“For I was thirsty and you gave me something to drink."
The water crisis is big. And because there’s so much to do, sometimes we forget to celebrate what’s already done. In this report we pause to do just that.
At Water4, we didn't have it all figured out before we started. But we wanted to help end the world water crisis, and we thought we had a good idea, and so nine years ago we decided to act. Since then, every ounce of transformation that’s taken place has been thanks to the God-given tenacity of the 350 African entrepreneurs that we’re now privileged to partner with.
In 2016 that transformation went deeper than ever before. Water4 teams carved out more than six full miles of African soil — one seven-inch auger at a time — to bring clean water to 172,854 people. Team members also engrained themselves deeply into the communities they served, discipling, training and leading men and women to end their own crisis.
"...we started with a dream where the
people suffering from the water crisis
would be the ones to ultimately solve it..."
new water projects providing sustainable clean water
people educated in health and hygiene practices
days of training in sustainability, & personal & spiritual growth
nations being deeply transformed from the inside out
When you think of agents of positive social change, do you imagine philosophers, politicians, maybe even celebrities? What about an accountant? Emmanuel Odong coordinates with our English-speaking grassroots teams spread out across Zambia, Malawi, Kenya, Uganda, and Sierra Leone. Odong provides desperately needed logistical support which enables our teams to build and repair wells, saving entire communities in the process.
Joseph Fiason is making Water4 irrelevant. And we couldn’t be happier. As managing director of Water Access Malawi (WAM), Joseph is helping transform water access in his home nation by training villages how to establish and repair water wells, and he’s saving tens of thousands of lives in the process.
What if you had to choose between food and an education? David manages two Water4 drill teams in Togo, but getting to where he is was hard-earned as he survived weeks with little to no food after being forced to leave home just to pursue a high school diploma. As essential to the development of a strong community as clean water, education can be just as difficult to obtain.
When well drillers connect through technology — sharing photos and videos from the field, leveraging their combined knowledge-base, and encouraging one another — more lives are saved.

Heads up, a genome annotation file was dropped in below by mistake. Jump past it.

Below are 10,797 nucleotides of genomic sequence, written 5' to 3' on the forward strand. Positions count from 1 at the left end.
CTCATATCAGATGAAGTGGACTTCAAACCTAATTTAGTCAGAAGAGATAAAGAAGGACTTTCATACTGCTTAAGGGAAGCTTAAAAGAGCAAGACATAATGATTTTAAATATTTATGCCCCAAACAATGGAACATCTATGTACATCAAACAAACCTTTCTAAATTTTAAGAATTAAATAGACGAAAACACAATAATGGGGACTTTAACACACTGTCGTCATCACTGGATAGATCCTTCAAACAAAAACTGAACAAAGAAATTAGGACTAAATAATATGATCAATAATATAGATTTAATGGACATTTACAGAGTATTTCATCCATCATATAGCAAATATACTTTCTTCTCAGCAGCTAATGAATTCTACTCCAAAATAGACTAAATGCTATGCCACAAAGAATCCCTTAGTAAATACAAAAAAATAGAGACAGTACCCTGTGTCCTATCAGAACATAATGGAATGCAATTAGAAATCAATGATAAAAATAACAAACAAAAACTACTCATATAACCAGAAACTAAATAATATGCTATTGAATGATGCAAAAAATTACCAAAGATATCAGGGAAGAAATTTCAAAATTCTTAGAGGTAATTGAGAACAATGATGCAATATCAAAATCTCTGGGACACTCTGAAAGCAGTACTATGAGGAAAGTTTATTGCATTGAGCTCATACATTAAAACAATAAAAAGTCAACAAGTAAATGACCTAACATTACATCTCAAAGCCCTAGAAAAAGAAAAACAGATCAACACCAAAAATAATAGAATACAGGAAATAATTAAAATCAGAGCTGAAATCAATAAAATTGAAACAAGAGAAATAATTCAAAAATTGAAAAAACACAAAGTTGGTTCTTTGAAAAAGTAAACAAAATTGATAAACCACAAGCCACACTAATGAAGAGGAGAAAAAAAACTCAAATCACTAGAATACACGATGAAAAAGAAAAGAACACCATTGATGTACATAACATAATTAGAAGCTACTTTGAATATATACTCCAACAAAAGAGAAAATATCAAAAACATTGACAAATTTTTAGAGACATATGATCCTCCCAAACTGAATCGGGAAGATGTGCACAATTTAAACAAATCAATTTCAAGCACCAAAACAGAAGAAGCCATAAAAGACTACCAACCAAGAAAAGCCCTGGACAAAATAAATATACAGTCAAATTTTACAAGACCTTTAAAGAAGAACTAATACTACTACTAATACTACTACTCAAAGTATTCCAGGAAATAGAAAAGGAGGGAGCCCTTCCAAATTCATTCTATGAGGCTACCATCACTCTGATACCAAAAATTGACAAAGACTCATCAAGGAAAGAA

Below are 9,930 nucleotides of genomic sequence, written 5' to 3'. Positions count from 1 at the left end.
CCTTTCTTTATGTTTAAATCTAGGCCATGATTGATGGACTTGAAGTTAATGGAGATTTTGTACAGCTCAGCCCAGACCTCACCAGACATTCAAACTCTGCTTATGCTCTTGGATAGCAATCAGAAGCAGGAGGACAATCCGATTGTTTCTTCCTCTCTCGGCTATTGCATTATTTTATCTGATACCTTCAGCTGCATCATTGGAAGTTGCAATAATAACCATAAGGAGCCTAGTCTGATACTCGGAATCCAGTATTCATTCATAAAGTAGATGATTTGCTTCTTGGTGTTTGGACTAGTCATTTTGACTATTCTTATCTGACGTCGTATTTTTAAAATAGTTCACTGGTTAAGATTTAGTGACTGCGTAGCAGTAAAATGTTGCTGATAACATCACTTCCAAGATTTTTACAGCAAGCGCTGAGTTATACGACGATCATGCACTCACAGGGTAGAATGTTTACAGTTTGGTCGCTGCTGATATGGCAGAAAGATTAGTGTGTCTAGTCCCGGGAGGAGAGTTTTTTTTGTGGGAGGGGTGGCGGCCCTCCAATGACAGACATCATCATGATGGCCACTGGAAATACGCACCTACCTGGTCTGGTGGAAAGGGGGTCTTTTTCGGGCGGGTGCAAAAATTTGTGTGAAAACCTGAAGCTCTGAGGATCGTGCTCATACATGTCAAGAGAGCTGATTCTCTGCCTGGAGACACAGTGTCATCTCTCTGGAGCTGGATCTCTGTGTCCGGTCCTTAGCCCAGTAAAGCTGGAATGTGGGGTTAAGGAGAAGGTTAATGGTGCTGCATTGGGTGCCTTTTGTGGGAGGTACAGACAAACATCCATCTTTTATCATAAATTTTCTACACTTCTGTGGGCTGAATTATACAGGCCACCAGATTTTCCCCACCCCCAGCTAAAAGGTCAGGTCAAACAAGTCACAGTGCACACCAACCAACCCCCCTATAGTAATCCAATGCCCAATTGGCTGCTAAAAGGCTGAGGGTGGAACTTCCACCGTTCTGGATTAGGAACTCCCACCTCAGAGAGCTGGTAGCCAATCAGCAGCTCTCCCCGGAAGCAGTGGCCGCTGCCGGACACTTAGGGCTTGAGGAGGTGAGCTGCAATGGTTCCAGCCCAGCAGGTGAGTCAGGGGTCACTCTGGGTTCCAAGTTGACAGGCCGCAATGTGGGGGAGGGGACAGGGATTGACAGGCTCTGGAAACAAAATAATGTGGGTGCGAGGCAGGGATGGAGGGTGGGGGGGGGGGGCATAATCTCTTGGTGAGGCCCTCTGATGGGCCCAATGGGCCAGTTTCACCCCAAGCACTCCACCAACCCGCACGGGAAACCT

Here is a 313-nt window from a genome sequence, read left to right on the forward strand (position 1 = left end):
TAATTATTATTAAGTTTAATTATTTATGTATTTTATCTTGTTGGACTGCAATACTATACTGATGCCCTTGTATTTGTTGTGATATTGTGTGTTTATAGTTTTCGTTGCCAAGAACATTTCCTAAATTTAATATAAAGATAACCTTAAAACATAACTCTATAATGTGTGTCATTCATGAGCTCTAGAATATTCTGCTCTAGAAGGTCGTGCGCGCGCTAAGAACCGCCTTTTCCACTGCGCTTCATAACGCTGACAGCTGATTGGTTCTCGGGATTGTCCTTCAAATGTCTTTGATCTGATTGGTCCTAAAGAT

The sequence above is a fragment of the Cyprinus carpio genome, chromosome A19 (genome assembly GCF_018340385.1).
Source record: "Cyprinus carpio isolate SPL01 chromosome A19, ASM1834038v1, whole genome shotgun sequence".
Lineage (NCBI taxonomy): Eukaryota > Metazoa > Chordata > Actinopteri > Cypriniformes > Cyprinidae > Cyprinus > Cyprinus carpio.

When new business owners understand how to manage their finances and re-invest profits into their business, they experience freedom — to serve more communities and end the cycle of poverty.
In 2016 MMA cage fighter Justin Wren continued work in his home-away-from-home of the Congo. Water4-trained enterprises in DRC expanded their operations and their reach — bringing clean water to more than 22,000 thirsty people, while also employing and empowering 36 men and women to end the water crisis in their nation.
Last year we were blown away by the students, athletes, churches, and individuals who started their own Water4 fundraisers, rallied their friends, and together raised almost $100,000 to bring clean water access to 5,000 people.
One of those heroes was Bethel United Methodist Church. Through the leadership of Director of Christian Education Chris Phillips, this small rural church hosted a Vacation Bible School with water as its central theme. By the time it was over, the entire church had been inspired, a local baseball camp had gotten involved, and the children of Chewsville, Maryland had raised more than $3,500 to end the water crisis for 175 people.
When a cause-minded company intersects with Water4, together we dig deeper to make lasting change. Last year when Pacha Soap committed a portion of their profits to Water4, they created something that didn't exist before: a new water business serving a region we had never been able to reach before, creating jobs and economy, and ending the water crisis for thousands of people.
We firmly believe that social enterprise — not charity — is the answer to the water crisis, and that to do business well, the employed must operate from a vision bigger than themselves.
Everywhere in the world where water is clean, it’s paid for. That's why Water4 is helping African families become “customers” of water drilling businesses, making small payments for the water they use.
At Water4, one of our core missions is to train local people to address local problems so they can carry the torch of deep, lasting transformation — making them the heroes instead of us.